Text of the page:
A Cure for Carlotta
by Bart King

A boy stood on deck and sniffed the salty sea air as the ship pitched back and forth. The smell of the sea was familiar and comforting. The boy’s earliest memories were of being at sea with his father. They would fish for hours, just the two of them, surrounded by the blue waters of the Mediterranean Sea.

Now Enzio and his family were on a giant ship crossing the Atlantic. Also on board were hundreds of other people, mostly Italians like Enzio’s family. There were more people on board than lived in his entire village back home in Trevilla.

Enzio clattered down the iron steps to the steerage deck and dove into his bunk. He rested his head against his pillow. Trevilla wasn’t his home anymore. Gone was the fishing boat. Gone was the Mediterranean blue that he’d always taken for granted. Who knew what kind of home America would be?

One of the passengers was a girl named Carlotta. Her family was from Rome. Carlotta had been quick to tell him this on the first day of the voyage. “New York will not be so different from Rome,” Carlotta had said. “They are both great cities, but of course Rome is better. My father has already been to America twice. He is going to open a big department store downtown. My father had a successful business in Rome; all the wealthy ladies would buy from him.”

Carlotta loved to talk about herself, her family, and the rich and powerful people they knew. With so many hours to fill, Enzio did not mind. He noticed—but didn’t really mind—that she never asked about him or his family. Enzio was especially hungry for any details about America. He loved hearing Carlotta’s tales about life in a big city. It sounded exciting and a little scary.

Today, Carlotta was unusually quiet. Her face was pale, and she clutched her stomach with one hand and the ship’s rail with the other. “Up and down, up and down, will it never stop?” she groaned.

Enzio took Carlotta’s hand from the rail. He pressed his fingers on the inside of her wrist, an inch or so from the palm of her hand. “Press this place here, on your wrist,” Enzio said.

Carlotta looked at him miserably. Enzio could tell that only her illness kept her from arguing with him. How well he knew that look on her face. He’d seen it on the faces of many fishermen. He smiled encouragingly. “That’s right. Keep pressing.”

An hour later, Carlotta found Enzio. She was still holding her fingers to her wrist. “I do feel better,” she admitted. “How did you know it would work? Is your father a doctor?” she asked.

Enzio explained that his father had come from a long line of fishermen who had passed down the remedy for seasickness. One of Enzio’s uncles always wore a braided wristband with a bead that pressed into his wrist.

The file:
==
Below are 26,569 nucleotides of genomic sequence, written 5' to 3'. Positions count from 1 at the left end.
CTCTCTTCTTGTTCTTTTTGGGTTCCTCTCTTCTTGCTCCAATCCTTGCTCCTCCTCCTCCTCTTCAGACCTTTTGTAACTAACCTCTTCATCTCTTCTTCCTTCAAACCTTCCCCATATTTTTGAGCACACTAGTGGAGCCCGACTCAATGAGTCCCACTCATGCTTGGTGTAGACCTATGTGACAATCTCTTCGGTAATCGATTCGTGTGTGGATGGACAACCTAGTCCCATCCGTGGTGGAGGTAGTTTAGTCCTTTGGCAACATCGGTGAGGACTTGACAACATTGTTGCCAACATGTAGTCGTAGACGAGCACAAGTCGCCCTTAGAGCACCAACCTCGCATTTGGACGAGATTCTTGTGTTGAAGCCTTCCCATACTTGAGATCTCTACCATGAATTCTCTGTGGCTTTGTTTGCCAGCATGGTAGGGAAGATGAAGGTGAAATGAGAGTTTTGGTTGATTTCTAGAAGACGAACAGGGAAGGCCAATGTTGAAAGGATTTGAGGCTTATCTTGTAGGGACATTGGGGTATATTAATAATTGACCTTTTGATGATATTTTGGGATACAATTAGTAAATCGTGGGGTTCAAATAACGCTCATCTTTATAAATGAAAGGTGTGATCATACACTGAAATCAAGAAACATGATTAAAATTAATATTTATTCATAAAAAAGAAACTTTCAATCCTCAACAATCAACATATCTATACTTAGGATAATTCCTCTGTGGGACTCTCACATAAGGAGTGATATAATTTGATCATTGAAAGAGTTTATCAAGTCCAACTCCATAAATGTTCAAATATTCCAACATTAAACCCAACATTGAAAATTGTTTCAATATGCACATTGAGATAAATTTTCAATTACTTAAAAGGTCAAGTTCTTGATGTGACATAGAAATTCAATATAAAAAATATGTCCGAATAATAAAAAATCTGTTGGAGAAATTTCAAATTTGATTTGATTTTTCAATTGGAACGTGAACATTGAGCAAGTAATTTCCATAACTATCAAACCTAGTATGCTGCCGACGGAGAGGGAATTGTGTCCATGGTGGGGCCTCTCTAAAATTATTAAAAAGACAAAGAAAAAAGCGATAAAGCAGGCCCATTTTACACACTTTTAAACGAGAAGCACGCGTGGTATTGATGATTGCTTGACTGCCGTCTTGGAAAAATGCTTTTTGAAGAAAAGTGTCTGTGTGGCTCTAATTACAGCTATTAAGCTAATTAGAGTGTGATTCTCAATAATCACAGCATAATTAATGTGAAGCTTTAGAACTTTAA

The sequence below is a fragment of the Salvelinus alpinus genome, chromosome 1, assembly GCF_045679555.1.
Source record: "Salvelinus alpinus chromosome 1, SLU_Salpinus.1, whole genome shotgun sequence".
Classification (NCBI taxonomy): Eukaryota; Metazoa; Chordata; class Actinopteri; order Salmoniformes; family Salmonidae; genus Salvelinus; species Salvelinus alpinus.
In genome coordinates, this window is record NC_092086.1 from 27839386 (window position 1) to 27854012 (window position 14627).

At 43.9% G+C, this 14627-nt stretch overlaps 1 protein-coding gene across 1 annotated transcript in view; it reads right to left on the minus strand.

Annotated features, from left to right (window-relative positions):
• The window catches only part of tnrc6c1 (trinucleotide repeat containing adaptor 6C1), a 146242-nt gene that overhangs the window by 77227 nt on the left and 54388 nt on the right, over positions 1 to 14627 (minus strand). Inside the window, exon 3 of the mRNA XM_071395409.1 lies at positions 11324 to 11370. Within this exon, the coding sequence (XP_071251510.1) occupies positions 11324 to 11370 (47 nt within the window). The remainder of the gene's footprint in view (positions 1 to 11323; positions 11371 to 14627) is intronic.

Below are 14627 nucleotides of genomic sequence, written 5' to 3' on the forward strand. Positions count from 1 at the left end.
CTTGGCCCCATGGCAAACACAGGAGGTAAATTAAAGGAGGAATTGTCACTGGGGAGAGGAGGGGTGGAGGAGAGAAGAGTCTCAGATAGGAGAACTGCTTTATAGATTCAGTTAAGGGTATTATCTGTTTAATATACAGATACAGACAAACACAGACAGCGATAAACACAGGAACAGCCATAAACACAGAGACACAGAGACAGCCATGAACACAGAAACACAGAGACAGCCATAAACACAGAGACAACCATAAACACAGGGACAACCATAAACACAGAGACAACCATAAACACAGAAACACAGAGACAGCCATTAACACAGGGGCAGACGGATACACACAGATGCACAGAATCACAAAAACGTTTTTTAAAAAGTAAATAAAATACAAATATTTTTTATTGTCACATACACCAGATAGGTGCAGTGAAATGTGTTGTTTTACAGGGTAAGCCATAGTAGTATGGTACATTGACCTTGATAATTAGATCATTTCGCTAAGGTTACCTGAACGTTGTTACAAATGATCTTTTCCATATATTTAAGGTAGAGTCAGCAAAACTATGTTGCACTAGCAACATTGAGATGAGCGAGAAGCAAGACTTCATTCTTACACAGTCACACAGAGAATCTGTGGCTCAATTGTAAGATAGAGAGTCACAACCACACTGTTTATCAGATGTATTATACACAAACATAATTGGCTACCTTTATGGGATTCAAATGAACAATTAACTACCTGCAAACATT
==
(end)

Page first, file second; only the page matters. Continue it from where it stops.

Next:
Interested, Carlotta asked to hear more about Enzio’s family. He explained that they were sailing to meet his mother’s brothers. One was a successful stonemason in upstate New York. Another had helped construct the Brooklyn Bridge. Still another worked as a welder, joining the steel frames of the city’s rising skyscrapers.
Carlotta looked at Enzio with new respect. “Why didn’t you tell me any of this?” Enzio shrugged. “You didn’t ask.”

Suddenly the blast of the ship’s horn startled them. Looking out the porthole, Carlotta shouted, “Look! The Statue of Liberty!”

They could hear the commotion of all the passengers talking at once. Soon the ship would dock at Ellis Island. Gazing out at the mighty but silent statue, Enzio wondered what marvelous things the statue might teach if only someone asked the right question.

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question 1question 2

 

To receive the full-credit score of 1 point, the student must correctly select both paragraphs. The correct paragraphs are paragraph 1 and paragraph 3.

question 3

question 4

question 5

And that concludes your Smarter Balanced test for your child…

He would need to answer all of these correctly to deemed proficient.  How proficient were you?

The idiocy of using this one single event to rate teachers’ performance, to rate schools’ performance, to rate district [performance, by now should be apparent….

The questions are aimed not to determine what each child knows, but how well they can guess what the test takers were thinking….

Remember, none of these questions came from anyone who actually spends time teaching kids… or has children of their own…

Every parent who does know children, needs to opt out today…. It would be different if the test was a good test…. by good, we mean objective… “What is the capital of Delaware?”..  this test does not test knowledge. It tests whether you choose the same things I would choose… nothing more…

I was particularly struck by the last question asking the main idea….  Only B and D could be opted out…..

For picking A, C, E all of which have very good grounds… you child will be deemed a failure who is not college or career ready by the 5th Grade…..

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